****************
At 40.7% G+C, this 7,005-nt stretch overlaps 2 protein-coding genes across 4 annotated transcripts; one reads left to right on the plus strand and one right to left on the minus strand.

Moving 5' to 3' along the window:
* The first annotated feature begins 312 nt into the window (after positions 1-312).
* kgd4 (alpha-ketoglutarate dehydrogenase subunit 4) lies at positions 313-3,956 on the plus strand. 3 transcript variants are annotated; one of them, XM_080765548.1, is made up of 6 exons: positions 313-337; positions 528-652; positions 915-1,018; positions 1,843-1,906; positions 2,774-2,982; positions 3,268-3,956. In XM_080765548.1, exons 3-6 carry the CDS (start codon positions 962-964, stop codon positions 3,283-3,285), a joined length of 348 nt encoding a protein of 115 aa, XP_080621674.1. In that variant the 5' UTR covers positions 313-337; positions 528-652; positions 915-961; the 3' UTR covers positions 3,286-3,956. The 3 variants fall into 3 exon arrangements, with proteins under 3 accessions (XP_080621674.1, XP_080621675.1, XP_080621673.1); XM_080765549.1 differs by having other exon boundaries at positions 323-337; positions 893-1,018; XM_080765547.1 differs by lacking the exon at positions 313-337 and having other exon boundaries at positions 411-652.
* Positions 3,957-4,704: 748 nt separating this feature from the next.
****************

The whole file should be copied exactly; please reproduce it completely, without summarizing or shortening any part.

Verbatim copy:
At 40.7% G+C, this 7,005-nt stretch overlaps 2 protein-coding genes across 4 annotated transcripts; one reads left to right on the plus strand and one right to left on the minus strand.

Moving 5' to 3' along the window:
* The first annotated feature begins 312 nt into the window (after positions 1-312).
* kgd4 (alpha-ketoglutarate dehydrogenase subunit 4) lies at positions 313-3,956 on the plus strand. 3 transcript variants are annotated; one of them, XM_080765548.1, is made up of 6 exons: positions 313-337; positions 528-652; positions 915-1,018; positions 1,843-1,906; positions 2,774-2,982; positions 3,268-3,956. In XM_080765548.1, exons 3-6 carry the CDS (start codon positions 962-964, stop codon positions 3,283-3,285), a joined length of 348 nt encoding a protein of 115 aa, XP_080621674.1. In that variant the 5' UTR covers positions 313-337; positions 528-652; positions 915-961; the 3' UTR covers positions 3,286-3,956. The 3 variants fall into 3 exon arrangements, with proteins under 3 accessions (XP_080621674.1, XP_080621675.1, XP_080621673.1); XM_080765549.1 differs by having other exon boundaries at positions 323-337; positions 893-1,018; XM_080765547.1 differs by lacking the exon at positions 313-337 and having other exon boundaries at positions 411-652.
* Positions 3,957-4,704: 748 nt separating this feature from the next.